This month’s Under the Lens discusses the use of single-molecule tracking in bacteria to study how CRISPR–Cas systems accurately and efficiently identify specific DNA sequences within viruses and other mobile genetic elements, thereby preventing their invasion.
Over a billion years, prokaryotes have evolved extensive defence mechanisms to avoid falling victim to predatory viruses and other mobile genetic elements (MGEs). More than 50 years ago, mechanisms were uncovered that prevent cellular entry, repress or inactivate functions required for efficient invasion and destroy invading DNA. More recently, it was demonstrated that over half of sequenced bacteria and archaea harbour CRISPR–Cas systems, which confer adaptive and heritable immunity to invasion by MGEs1. CRISPR–Cas action requires that a CRISPR RNA, derived from the genomes of previously invading MGEs, binds a Cas surveillance complex (Cascade) to locate its invading target through DNA–RNA base-pair complementarity, leading to cleavage and destruction of the invading DNA. How does Cascade efficiently distinguish a DNA target from millions of other sequences in the crowded environment of the bacterial cell, when time is of the essence to be protected against invasion by a potentially replicating MGE?
Two complementary papers addressed this search mechanism using single-molecule imaging in live bacteria, quantitative analysis and modelling of different CRISPR–Cas systems2,3. Vink et al.2 tracked single native Cascade complexes in which the Cas8 subunit was fused to a photoactivatable fluorescent protein, to examine search dynamics upon introduction of a target MGE into Escherichia coli cells. The study revealed an exponential relationship between Cascade abundance and CRISPR interference efficiency, with 20 Cascade complexes in a cell providing 50% protection from invasion. Cascade was shown to spend half of its search time rapidly probing DNA in cells (residence time ~30 ms), with short nucleotide sequences known as protospacer adjacent motifs (PAMs) facilitating the target search. The frequency of CRISPR arrays in the host genome and target transcription influenced target search efficiency and consequently, protection from invasion. Jones et al.3 investigated the search process in E. coli of a CRISPR–Cas system naturally found in Streptococcus pyogenes. A target plasmid was introduced into E. coli expressing a catalytically inactive fluorescently labelled Cas9, the single effector protein of this Cascade complex. An advantage of this heterologous system is that it was possible to control accessibility to the target sequence by regulating the binding of a specific transcriptional repressor. Upon release of the repressor, appearance of target-bound Cas9 was observed as distinct foci. Both papers show that the time required for a single Cascade complex to locate one target is >1 hour; therefore, multiple Cascades are required in the search process to ensure efficient protection against invasion. Specificity and speed of search are considered trade-offs, as the need to locally denature the target DNA sequence, to allow Watson–Crick complementarity, slows down the overall search process as compared, for example, with the search by a specific transcriptional activator for its DNA target. Remarkably, the search is optimized by Cascade directly binding PAMs from where adjacent targets can be interrogated. At the same time, the absence of PAMs adjacent to CRISPR in the host genome prevents suicidal host DNA cleavage.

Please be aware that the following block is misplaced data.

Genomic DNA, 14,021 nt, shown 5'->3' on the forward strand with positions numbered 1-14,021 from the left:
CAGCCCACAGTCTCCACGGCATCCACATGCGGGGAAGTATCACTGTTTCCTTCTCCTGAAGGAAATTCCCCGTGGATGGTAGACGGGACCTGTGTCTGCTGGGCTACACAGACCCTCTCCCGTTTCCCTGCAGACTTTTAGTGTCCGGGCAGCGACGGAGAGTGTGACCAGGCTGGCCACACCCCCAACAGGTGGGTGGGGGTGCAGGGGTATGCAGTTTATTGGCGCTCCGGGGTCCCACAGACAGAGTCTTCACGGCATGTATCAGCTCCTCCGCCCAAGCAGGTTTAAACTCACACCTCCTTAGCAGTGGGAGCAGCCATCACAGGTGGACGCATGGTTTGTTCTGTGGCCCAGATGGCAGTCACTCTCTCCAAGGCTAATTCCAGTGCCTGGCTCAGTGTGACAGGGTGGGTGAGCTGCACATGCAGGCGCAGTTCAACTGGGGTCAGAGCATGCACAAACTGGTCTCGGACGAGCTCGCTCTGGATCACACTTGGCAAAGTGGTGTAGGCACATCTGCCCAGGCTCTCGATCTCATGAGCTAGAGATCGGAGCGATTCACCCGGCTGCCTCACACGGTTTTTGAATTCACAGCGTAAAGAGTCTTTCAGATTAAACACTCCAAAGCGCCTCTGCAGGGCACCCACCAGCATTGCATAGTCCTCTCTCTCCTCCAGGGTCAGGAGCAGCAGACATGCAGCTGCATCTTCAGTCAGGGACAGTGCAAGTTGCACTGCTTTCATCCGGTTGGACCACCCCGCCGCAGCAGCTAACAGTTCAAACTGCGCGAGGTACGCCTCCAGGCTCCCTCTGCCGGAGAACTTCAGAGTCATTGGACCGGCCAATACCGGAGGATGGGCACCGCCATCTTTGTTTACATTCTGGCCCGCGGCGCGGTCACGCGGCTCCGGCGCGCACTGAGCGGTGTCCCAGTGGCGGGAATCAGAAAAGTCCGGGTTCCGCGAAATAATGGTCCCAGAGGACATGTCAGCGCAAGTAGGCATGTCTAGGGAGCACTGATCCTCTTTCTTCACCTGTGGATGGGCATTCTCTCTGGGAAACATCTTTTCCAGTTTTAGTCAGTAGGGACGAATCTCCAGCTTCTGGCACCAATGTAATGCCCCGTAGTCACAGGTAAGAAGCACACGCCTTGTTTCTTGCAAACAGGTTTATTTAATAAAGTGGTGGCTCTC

These papers demonstrate the power of single-molecule tracking in live bacteria to probe the mechanisms by which nucleoprotein complexes find their specific targets with high selectivity in an environment with a huge excess of related DNA sequences. The work not only addresses the biological functions of CRISPR–Cas as a bacterial adaptive immunity system, but additionally will inform the development of CRISPR–Cas gene-editing technologies.
Marrafinni, L. A. CRISPR-Cas immunity in prokaryotes. Nature 526, 55–61 (2015).
Vink, J. N. A. et al. Direct visualization of native CRISPR target search in live bacteria reveals Cascade DNA surveillance mechanism. Mol. Cell 77, 1–12 (2020).
Jones, D. L. et al. Kinetics of dCas9 target search in Escherichia coli. Science 357, 1420–1424 (2017).
The authors declare no competing interests.
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Mäkelä, J., Sherratt, D.J. Catching an invader. Nat Rev Microbiol 18, 194 (2020). https://doi.org/10.1038/s41579-020-0337-8